The landmark Kiera Bell transgender court case in the United Kingdom is having an impact on gender clinics in Australia according to a report in the SMH and Age.
The 2020 case “has the potential to change the way doctors prescribe hormonal treatment to transgender children in Australia, with at least one state already reviewing its policy.”
Kiera Bell, now a de-transitioned person who was prescribed puberty blockers as a 16 year-old-girl, won an agenda-setting case in the UK High Court. The ruling meant that drugs and cross-sex hormones for under-16s will be permitted only when approved by a court.
The Kiera Bell case set a precedent that under sixteens are not “Gillick competent” to undergo transgender treatment with long-term consequences, that may possibly be permanent. An assessment of Gillick competency aims to establish if a particular person is competent to give or to refuse consent in regards to a specific treatment.
Nine reports that “Since the ruling, Western Australia’s child and adolescent Gender Diversity Service, which receives an average of four to five referrals a week, has quietly started a review of its policies in a bid to reduce its liability in the event a patient, like Ms. Bell, decides to sue them in the future.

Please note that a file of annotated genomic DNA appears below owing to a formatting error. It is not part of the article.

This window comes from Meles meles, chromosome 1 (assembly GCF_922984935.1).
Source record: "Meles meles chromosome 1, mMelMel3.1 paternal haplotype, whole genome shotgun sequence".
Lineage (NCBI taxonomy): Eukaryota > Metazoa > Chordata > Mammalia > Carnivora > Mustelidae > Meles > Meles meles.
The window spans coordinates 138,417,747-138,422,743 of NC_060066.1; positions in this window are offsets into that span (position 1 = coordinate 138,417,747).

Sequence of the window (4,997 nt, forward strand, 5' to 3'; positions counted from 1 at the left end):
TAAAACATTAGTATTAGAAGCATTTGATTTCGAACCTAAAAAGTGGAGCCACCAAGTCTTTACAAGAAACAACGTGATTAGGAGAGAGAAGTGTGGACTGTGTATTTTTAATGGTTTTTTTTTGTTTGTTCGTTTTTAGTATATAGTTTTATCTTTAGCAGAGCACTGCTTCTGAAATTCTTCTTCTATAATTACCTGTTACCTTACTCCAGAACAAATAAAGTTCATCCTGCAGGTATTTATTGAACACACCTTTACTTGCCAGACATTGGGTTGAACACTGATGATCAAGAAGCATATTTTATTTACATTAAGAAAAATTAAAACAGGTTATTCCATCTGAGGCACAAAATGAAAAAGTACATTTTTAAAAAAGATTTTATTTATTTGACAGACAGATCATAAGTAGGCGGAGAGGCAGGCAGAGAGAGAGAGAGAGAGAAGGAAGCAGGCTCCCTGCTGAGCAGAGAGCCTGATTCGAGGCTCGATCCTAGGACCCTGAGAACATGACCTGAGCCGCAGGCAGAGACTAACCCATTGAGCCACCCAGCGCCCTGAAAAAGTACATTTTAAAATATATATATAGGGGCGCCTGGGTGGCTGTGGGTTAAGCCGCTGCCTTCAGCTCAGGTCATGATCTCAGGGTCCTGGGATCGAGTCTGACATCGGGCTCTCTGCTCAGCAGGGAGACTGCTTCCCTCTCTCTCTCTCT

“Gender services in Victoria and the ACT are also keeping a close eye on developments in the UK and haven’t ruled out making changes to their policies.”
The Bell case marked a reversal for London’s influential Tavistock Centre which runs the Gender Identity Development Service (GIDS), a prominent service that accepts referrals from across the UK.
At that stage, it was an open question whether Kiera Bell’s case would have the effect of engendering caution in Australian clinics, or whether the American path of more readily available treatment.
Clinics in Victoria have led the way toward a more US-style system, while other states including NSW have taken a more medically cautious approach.
While the Family Court of Australia was involved in assessing the young person’s Gillick competence in earlier cases, this court involvement has been relaxed. From 2013, parents have been able to consent to the first stage of transition using puberty blockers and, in 2017, the court went further and ruled in the re Kelvin case that where the young person, parents and doctors all agreed to the second stage of drug treatment, court approval would not be required.
Stage two involves the use of hormones rather than puberty blockers and has irreversible effects.
However, Nine reports that WA’s Gender Diversity Service is now referring all cases to the Family Court for approval.